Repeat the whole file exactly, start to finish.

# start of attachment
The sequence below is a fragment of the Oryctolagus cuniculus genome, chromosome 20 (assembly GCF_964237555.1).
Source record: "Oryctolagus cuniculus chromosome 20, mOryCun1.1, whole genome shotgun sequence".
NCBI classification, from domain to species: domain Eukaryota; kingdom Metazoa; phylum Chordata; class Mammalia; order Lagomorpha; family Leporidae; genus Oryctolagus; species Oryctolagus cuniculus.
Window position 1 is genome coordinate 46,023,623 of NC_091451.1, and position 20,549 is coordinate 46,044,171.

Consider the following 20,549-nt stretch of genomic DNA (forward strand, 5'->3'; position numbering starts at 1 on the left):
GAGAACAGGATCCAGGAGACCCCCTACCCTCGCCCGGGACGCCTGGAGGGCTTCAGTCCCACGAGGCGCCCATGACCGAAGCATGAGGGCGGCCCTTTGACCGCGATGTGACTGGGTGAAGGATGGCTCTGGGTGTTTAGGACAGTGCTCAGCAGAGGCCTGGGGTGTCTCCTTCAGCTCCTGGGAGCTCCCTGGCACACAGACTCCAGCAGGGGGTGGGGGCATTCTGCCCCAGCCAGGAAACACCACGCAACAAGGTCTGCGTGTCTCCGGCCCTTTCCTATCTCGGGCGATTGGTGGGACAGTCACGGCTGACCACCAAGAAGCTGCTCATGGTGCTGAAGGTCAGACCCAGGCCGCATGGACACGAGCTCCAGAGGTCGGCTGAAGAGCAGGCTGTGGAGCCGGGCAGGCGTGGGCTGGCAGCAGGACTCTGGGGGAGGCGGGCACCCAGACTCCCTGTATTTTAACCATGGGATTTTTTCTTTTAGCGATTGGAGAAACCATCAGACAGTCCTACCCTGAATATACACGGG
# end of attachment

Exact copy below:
The sequence below is a fragment of the Oryctolagus cuniculus genome, chromosome 20 (assembly GCF_964237555.1).
Source record: "Oryctolagus cuniculus chromosome 20, mOryCun1.1, whole genome shotgun sequence".
NCBI classification, from domain to species: domain Eukaryota; kingdom Metazoa; phylum Chordata; class Mammalia; order Lagomorpha; family Leporidae; genus Oryctolagus; species Oryctolagus cuniculus.
Window position 1 is genome coordinate 46,023,623 of NC_091451.1, and position 20,549 is coordinate 46,044,171.

Consider the following 20,549-nt stretch of genomic DNA (forward strand, 5'->3'; position numbering starts at 1 on the left):
GAGAACAGGATCCAGGAGACCCCCTACCCTCGCCCGGGACGCCTGGAGGGCTTCAGTCCCACGAGGCGCCCATGACCGAAGCATGAGGGCGGCCCTTTGACCGCGATGTGACTGGGTGAAGGATGGCTCTGGGTGTTTAGGACAGTGCTCAGCAGAGGCCTGGGGTGTCTCCTTCAGCTCCTGGGAGCTCCCTGGCACACAGACTCCAGCAGGGGGTGGGGGCATTCTGCCCCAGCCAGGAAACACCACGCAACAAGGTCTGCGTGTCTCCGGCCCTTTCCTATCTCGGGCGATTGGTGGGACAGTCACGGCTGACCACCAAGAAGCTGCTCATGGTGCTGAAGGTCAGACCCAGGCCGCATGGACACGAGCTCCAGAGGTCGGCTGAAGAGCAGGCTGTGGAGCCGGGCAGGCGTGGGCTGGCAGCAGGACTCTGGGGGAGGCGGGCACCCAGACTCCCTGTATTTTAACCATGGGATTTTTTCTTTTAGCGATTGGAGAAACCATCAGACAGTCCTACCCTGAATATACACGGG